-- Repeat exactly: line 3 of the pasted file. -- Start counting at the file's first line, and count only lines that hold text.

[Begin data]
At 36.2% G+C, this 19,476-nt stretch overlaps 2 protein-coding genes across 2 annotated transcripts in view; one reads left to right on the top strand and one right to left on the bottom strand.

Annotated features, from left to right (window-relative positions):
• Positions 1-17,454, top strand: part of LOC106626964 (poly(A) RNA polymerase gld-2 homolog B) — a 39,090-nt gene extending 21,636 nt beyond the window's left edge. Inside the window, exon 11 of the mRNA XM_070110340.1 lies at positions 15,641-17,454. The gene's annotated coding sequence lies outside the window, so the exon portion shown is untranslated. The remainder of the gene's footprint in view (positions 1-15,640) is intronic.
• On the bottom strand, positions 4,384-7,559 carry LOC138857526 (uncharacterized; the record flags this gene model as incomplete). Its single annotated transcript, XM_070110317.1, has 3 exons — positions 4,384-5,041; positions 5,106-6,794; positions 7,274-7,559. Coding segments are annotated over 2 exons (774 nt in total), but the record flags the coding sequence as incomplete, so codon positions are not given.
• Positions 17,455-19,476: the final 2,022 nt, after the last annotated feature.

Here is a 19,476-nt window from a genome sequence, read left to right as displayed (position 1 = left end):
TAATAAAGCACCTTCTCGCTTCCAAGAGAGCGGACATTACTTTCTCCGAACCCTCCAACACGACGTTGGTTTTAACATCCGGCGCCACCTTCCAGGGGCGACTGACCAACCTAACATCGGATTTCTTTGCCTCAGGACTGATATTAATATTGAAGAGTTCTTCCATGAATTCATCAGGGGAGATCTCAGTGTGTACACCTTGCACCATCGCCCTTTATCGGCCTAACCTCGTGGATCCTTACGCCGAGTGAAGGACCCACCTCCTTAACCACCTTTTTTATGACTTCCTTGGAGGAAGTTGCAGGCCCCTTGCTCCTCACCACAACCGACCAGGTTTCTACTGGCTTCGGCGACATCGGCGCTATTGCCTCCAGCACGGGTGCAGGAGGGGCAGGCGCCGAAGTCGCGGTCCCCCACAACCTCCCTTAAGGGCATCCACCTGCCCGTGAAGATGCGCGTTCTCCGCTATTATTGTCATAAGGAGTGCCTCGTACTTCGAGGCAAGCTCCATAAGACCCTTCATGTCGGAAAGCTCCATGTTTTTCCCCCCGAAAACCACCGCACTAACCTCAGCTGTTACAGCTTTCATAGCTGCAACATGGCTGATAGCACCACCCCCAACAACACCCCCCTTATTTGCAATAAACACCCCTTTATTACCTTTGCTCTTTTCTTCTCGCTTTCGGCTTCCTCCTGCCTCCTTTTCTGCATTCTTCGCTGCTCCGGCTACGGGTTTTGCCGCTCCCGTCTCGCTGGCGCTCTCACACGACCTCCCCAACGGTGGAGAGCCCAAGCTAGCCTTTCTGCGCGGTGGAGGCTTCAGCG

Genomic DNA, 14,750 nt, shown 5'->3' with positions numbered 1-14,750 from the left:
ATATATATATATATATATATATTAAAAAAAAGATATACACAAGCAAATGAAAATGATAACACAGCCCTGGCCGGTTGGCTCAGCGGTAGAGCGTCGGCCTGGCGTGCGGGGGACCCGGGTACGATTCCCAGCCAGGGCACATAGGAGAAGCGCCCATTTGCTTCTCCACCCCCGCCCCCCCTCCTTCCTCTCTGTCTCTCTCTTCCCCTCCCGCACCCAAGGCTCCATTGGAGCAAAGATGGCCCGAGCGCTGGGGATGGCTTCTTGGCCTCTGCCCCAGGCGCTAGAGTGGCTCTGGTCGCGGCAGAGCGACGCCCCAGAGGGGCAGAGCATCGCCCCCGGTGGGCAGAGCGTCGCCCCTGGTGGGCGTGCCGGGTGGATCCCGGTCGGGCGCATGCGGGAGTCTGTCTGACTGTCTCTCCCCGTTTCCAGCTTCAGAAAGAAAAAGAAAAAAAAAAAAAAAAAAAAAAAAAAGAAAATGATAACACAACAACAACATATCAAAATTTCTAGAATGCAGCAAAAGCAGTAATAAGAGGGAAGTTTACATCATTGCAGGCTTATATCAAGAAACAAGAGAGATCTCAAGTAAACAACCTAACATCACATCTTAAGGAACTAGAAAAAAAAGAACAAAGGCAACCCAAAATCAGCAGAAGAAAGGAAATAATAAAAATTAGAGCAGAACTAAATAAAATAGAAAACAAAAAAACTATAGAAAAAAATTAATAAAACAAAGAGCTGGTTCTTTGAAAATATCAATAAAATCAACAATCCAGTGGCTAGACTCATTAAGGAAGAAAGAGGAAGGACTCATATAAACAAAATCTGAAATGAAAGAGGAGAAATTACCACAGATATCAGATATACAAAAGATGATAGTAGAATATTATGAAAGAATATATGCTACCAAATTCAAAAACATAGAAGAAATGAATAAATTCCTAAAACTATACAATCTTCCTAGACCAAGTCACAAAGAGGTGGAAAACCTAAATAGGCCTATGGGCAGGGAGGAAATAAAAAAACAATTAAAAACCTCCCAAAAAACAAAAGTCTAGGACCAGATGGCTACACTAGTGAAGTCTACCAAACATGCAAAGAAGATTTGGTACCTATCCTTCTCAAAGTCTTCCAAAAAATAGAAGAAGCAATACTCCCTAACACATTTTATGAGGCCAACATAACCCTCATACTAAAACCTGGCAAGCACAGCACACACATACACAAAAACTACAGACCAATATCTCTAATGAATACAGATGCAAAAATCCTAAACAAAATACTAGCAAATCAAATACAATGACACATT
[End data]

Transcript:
• Positions 1-17,454, top strand: part of LOC106626964 (poly(A) RNA polymerase gld-2 homolog B) — a 39,090-nt gene extending 21,636 nt beyond the window's left edge. Inside the window, exon 11 of the mRNA XM_070110340.1 lies at positions 15,641-17,454. The gene's annotated coding sequence lies outside the window, so the exon portion shown is untranslated. The remainder of the gene's footprint in view (positions 1-15,640) is intronic.